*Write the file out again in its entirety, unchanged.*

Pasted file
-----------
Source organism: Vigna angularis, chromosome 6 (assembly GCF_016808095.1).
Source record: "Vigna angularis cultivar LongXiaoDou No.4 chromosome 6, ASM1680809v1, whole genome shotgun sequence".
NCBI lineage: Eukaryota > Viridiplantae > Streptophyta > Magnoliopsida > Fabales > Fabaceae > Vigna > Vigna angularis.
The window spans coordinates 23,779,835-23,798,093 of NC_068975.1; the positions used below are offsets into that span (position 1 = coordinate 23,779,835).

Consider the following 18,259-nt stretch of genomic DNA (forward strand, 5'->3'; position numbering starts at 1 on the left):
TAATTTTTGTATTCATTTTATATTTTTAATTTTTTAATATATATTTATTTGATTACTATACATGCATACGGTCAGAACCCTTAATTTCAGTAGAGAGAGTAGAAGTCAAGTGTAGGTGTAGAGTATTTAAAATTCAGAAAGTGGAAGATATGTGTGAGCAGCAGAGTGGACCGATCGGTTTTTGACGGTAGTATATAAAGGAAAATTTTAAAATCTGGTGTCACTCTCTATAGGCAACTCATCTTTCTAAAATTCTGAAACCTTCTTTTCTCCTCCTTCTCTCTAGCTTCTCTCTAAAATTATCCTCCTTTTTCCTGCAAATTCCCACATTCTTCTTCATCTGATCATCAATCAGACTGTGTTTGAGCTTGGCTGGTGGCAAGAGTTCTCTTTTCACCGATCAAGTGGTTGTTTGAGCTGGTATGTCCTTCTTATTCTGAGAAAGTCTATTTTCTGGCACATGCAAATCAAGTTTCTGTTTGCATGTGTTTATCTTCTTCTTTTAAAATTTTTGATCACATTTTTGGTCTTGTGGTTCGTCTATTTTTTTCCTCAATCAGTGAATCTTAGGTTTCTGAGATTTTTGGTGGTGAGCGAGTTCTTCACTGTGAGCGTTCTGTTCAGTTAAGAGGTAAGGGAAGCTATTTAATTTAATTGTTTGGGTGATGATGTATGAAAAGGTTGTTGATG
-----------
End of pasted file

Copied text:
Source organism: Vigna angularis, chromosome 6 (assembly GCF_016808095.1).
Source record: "Vigna angularis cultivar LongXiaoDou No.4 chromosome 6, ASM1680809v1, whole genome shotgun sequence".
NCBI lineage: Eukaryota > Viridiplantae > Streptophyta > Magnoliopsida > Fabales > Fabaceae > Vigna > Vigna angularis.
The window spans coordinates 23,779,835-23,798,093 of NC_068975.1; the positions used below are offsets into that span (position 1 = coordinate 23,779,835).

Consider the following 18,259-nt stretch of genomic DNA (forward strand, 5'->3'; position numbering starts at 1 on the left):
TAATTTTTGTATTCATTTTATATTTTTAATTTTTTAATATATATTTATTTGATTACTATACATGCATACGGTCAGAACCCTTAATTTCAGTAGAGAGAGTAGAAGTCAAGTGTAGGTGTAGAGTATTTAAAATTCAGAAAGTGGAAGATATGTGTGAGCAGCAGAGTGGACCGATCGGTTTTTGACGGTAGTATATAAAGGAAAATTTTAAAATCTGGTGTCACTCTCTATAGGCAACTCATCTTTCTAAAATTCTGAAACCTTCTTTTCTCCTCCTTCTCTCTAGCTTCTCTCTAAAATTATCCTCCTTTTTCCTGCAAATTCCCACATTCTTCTTCATCTGATCATCAATCAGACTGTGTTTGAGCTTGGCTGGTGGCAAGAGTTCTCTTTTCACCGATCAAGTGGTTGTTTGAGCTGGTATGTCCTTCTTATTCTGAGAAAGTCTATTTTCTGGCACATGCAAATCAAGTTTCTGTTTGCATGTGTTTATCTTCTTCTTTTAAAATTTTTGATCACATTTTTGGTCTTGTGGTTCGTCTATTTTTTTCCTCAATCAGTGAATCTTAGGTTTCTGAGATTTTTGGTGGTGAGCGAGTTCTTCACTGTGAGCGTTCTGTTCAGTTAAGAGGTAAGGGAAGCTATTTAATTTAATTGTTTGGGTGATGATGTATGAAAAGGTTGTTGATG